BREAKING NEWS

Relative Of Hanged Ahwazis Calls for International Prosecution Of Judges

A relative of two executed Ahwazi Arabs is calling on the international community to issue a warrant for the arrest of two Iranian judge...

Conservatives rally behind Ahwazi Arabs in British Parliament

British parliamentarians and the media got to hear the Ahwazi Arab voice at a packed meeting in Palace of Westminster today.

Robert Buckland MP
The event was hosted by the Conservative Human Rights Commission (CHRC) in association with the International Society for Human Rights to launch the Ahwaz Human Rights Report 2013, published by the Ahwazi Arab Solidarity Network. Ahwazi activists spoke out against Iran's persecution, campaign of execution, use of torture, the denial of women's rights and environmental destruction of the Ahwazi Arab homeland.

CHRC chair Robert Buckland MP remarked that Iran's treatment of Ahwazi Arabs was "one of the worst examples of human rights abuse in the world." He added: "Discrimination against the Ahwazi community has to be stopped. Iran has to take its place as a free and fair nation and show some justice to its own people. It's a simple message. It's one that resonates well and clearly in this parliament."

Dr Wafik Moustafa, president of the Conservative Arab Network, pointed out the international ignorance of the Ahwazi Arab people, who were suffering extreme persecution and deprivation.

Ahwazi Arab writer and former political prisoner Yousef Azizi Bani Torouf spoke of the suffering of ethnic Arabs since the Pahlavi dynasty was founded in 1925 and continued by the Islamic Republic. He said: "With Persianisation has come hardship and misery. Discrimination is seen on a daily basis in Iranian literature and among Iranian elites and intellectuals, spread through media and books. All cultural expression is controlled and repressed by the state.
Yousef Azizi Bani Torouf

"Discrimination is institutionalised with less than 20% of top positions in the Arab-majority province going to Arabs with the rest going to outsiders. Economically, Ahwazis endure poverty on a par with Africa.

"Poverty in the cities of Arabistan is along racial lines. Around 70% of the population in the cities are impoverished indigenous Arabs and the rest are wealthier non-Arabs.

"Arabs endure poor educational attainment. Illiteracy is very high particularly among women. This is due to lack of instruction in Arabic, as mother language, and a high school drop-out rate. Health statistics show that as a result of poverty caused by discrimination, Arabs are suffering malnutrition and low life expectancy."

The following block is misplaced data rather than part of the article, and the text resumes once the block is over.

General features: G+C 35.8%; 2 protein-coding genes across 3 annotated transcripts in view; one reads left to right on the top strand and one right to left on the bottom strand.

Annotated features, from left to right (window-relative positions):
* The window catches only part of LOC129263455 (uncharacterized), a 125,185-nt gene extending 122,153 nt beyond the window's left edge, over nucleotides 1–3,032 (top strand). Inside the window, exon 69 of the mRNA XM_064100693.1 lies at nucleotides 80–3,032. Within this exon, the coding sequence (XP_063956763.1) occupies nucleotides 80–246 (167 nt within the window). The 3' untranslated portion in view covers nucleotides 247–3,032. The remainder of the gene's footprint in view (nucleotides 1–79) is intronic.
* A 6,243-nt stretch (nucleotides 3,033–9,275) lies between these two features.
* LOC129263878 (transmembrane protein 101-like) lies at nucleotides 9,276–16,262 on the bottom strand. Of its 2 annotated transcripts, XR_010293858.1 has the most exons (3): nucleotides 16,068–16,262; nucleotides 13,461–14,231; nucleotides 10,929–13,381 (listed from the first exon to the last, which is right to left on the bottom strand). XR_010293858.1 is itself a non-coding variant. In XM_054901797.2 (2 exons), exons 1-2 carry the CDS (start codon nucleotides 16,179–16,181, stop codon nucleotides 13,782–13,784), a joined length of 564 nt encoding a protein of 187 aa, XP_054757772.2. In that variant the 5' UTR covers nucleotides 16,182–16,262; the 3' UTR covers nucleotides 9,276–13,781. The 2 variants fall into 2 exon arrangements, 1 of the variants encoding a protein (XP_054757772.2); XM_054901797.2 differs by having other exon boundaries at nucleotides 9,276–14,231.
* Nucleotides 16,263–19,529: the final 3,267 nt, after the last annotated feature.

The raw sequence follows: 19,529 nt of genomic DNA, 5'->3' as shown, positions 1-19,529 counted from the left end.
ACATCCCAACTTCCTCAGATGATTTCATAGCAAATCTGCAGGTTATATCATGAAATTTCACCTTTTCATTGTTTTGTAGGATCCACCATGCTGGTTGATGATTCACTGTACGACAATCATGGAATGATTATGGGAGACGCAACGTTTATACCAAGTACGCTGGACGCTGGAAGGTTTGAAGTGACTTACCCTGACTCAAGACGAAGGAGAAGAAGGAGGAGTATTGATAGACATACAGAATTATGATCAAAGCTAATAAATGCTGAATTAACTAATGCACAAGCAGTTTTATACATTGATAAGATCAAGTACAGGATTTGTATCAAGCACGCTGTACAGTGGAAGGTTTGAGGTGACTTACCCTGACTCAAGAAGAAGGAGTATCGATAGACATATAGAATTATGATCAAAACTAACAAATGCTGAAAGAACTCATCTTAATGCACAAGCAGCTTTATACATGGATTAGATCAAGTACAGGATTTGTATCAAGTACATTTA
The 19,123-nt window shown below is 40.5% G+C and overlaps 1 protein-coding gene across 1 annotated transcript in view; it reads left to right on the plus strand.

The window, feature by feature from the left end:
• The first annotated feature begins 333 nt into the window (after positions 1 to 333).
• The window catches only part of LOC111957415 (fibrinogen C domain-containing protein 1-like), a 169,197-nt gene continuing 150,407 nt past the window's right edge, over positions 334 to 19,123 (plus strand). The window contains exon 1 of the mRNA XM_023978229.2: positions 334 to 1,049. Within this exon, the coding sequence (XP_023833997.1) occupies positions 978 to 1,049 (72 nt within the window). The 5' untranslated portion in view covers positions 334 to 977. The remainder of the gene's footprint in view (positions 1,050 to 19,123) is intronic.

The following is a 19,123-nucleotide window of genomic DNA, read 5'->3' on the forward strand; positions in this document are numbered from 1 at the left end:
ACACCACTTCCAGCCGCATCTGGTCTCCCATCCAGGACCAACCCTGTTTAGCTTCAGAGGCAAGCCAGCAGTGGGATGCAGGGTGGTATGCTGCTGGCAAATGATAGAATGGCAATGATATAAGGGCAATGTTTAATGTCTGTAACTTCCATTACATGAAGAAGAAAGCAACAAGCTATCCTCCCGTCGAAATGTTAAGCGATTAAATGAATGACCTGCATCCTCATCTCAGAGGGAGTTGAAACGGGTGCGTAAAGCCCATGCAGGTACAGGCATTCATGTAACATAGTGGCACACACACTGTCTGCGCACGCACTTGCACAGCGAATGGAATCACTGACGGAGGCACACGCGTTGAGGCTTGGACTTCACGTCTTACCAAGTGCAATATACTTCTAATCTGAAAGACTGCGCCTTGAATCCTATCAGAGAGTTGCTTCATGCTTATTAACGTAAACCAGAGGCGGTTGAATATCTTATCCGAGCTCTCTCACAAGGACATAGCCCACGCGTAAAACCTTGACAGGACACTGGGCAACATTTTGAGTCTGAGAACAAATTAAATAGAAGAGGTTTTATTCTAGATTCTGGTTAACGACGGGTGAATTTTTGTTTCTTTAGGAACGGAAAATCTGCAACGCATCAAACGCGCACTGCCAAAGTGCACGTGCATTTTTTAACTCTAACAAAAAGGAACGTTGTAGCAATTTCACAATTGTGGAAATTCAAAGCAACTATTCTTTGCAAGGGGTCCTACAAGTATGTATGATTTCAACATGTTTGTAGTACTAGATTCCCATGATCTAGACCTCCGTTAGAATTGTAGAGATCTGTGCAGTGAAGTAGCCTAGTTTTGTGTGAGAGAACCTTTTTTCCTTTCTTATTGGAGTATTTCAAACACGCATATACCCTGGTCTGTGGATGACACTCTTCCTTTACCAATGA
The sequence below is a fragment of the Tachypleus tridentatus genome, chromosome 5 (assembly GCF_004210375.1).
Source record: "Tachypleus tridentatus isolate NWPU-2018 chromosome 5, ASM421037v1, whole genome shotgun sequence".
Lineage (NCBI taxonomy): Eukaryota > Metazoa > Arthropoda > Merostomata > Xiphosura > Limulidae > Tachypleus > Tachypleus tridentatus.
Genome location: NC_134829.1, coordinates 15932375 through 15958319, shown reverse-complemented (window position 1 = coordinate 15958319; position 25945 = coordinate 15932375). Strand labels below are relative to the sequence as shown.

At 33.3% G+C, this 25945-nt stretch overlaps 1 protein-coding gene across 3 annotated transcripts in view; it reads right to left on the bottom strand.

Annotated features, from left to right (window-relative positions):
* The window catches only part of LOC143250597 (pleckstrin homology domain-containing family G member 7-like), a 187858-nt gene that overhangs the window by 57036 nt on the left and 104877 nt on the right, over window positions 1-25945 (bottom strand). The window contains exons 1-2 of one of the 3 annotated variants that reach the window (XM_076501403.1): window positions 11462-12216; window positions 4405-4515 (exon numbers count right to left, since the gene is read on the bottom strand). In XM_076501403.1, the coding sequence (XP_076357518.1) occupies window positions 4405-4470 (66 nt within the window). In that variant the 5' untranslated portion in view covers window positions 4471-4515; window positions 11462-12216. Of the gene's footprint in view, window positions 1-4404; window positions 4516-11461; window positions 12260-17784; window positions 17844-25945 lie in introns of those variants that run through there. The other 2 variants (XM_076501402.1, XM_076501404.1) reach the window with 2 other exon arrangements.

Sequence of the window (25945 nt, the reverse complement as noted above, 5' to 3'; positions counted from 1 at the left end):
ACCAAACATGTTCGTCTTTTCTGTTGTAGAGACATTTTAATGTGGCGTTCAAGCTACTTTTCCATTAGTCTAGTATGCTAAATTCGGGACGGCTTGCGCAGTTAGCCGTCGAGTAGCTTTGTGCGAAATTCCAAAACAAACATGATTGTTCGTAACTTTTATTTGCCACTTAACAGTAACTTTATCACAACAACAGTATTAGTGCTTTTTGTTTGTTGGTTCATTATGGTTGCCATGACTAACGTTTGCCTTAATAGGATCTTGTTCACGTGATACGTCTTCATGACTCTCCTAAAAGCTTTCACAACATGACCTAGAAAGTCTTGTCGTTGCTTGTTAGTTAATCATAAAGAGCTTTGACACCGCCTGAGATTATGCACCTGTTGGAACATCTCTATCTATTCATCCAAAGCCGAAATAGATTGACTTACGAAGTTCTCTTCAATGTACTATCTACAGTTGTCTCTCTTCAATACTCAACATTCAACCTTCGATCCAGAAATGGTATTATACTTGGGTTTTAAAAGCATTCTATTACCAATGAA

Ibrahim al-Arabi
Ibrahim al-Arabi, chair of the European Ahwazi Human Rights Organisation, spoke on the violent reaction of the Iranian authorities towards those who speak out for their cultural rights, including vengeance against members of the families of activists.

Pointing out the example of five Ahwazi cultural activists facing imminent execution, he said: "Executions of arrested Arab protesters and cultural activists are routinely carried out. Ahwazi Arab political prisoners are highly vulnerable to torture and rape by interrogators and extra-judicial killings. Ahwaz City hosts some of the most notorious prisons in Iran, a country renowned for torture and extra-judicial killings.

"Extrajudicial killings of Ahwazi Arabs are at least as frequent as official executions of political prisoners. The bodies of many Ahwazi activists who have "disappeared" have been washed up in the Karoon.

"It is clear that the slaughter of Ahwazis is linked to their cultural persecution. We believe this state terrorism should be highlighted and condemned as crimes against humanity. We support the use of sanctions against all judges, security personnel, state-employed journalists and politicians who collude in this ethnic oppression."

Haifa Assadi
Ahwazi environmental activist Haifa Assadi, an executive member of the Council of Human Rights Defenders without Borders, detailed the environmental destruction of the Ahwazi Arab homeland, which stated was on a scale of the destruction of the Amazon rainforest. She said: "River diversion and the draining of the marshes are turning a once fertile land into desert while industrial pollution has made Ahwaz City the most polluted place on Earth, according to the World Health Organisation. As well as destroying the unique ecology of the region, the effects have been devastating for the indigenous Ahwazi Arab population.